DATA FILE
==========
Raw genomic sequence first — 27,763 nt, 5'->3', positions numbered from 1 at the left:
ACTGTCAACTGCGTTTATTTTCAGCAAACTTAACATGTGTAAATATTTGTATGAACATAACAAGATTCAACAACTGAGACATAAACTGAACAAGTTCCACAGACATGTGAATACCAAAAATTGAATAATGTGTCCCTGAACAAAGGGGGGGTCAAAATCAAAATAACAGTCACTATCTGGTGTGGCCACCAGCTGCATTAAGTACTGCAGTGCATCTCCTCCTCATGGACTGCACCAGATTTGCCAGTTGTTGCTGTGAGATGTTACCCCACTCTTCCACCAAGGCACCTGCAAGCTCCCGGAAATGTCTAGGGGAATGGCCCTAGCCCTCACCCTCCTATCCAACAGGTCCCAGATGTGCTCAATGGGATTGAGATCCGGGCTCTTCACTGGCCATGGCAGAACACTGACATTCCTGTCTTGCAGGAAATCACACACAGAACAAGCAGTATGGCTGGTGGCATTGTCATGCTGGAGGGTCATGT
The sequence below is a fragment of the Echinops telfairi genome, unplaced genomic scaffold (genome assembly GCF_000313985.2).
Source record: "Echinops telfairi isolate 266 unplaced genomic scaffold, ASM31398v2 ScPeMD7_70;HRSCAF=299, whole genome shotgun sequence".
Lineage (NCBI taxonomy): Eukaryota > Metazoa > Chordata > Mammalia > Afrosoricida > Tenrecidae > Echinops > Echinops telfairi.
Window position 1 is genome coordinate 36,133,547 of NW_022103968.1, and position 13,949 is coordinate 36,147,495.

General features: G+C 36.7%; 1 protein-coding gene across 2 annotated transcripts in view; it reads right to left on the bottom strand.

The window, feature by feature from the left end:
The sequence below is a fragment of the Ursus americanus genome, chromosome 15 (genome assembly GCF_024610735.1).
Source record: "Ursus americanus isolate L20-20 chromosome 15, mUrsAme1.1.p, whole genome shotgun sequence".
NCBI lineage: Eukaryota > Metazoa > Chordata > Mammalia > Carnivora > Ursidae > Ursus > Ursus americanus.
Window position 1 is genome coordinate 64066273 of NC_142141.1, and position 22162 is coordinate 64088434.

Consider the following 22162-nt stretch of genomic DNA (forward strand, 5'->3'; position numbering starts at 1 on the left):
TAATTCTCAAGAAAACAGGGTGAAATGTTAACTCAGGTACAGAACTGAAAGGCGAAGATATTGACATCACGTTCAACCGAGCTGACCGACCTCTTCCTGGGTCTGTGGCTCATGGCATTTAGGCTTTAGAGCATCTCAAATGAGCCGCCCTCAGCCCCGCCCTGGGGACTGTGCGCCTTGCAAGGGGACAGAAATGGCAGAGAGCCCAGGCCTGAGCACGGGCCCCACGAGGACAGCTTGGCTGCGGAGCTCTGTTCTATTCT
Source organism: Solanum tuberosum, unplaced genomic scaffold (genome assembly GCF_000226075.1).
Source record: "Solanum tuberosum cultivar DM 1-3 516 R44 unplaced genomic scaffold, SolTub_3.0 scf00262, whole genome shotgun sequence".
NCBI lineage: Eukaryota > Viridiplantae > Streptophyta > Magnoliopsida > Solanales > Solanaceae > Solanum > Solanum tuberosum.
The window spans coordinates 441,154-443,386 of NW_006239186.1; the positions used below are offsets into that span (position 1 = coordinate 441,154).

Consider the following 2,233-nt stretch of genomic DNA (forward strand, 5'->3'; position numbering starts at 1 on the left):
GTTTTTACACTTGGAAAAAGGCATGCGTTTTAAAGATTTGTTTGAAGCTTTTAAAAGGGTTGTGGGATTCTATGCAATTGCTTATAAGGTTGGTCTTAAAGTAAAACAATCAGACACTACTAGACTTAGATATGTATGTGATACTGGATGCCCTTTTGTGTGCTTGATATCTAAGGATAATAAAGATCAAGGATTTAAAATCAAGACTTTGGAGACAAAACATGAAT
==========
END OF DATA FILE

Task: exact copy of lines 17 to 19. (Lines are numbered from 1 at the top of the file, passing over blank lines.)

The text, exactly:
NCBI lineage: Eukaryota > Viridiplantae > Streptophyta > Magnoliopsida > Solanales > Solanaceae > Solanum > Solanum tuberosum.
The window spans coordinates 441,154-443,386 of NW_006239186.1; the positions used below are offsets into that span (position 1 = coordinate 441,154).

Consider the following 2,233-nt stretch of genomic DNA (forward strand, 5'->3'; position numbering starts at 1 on the left):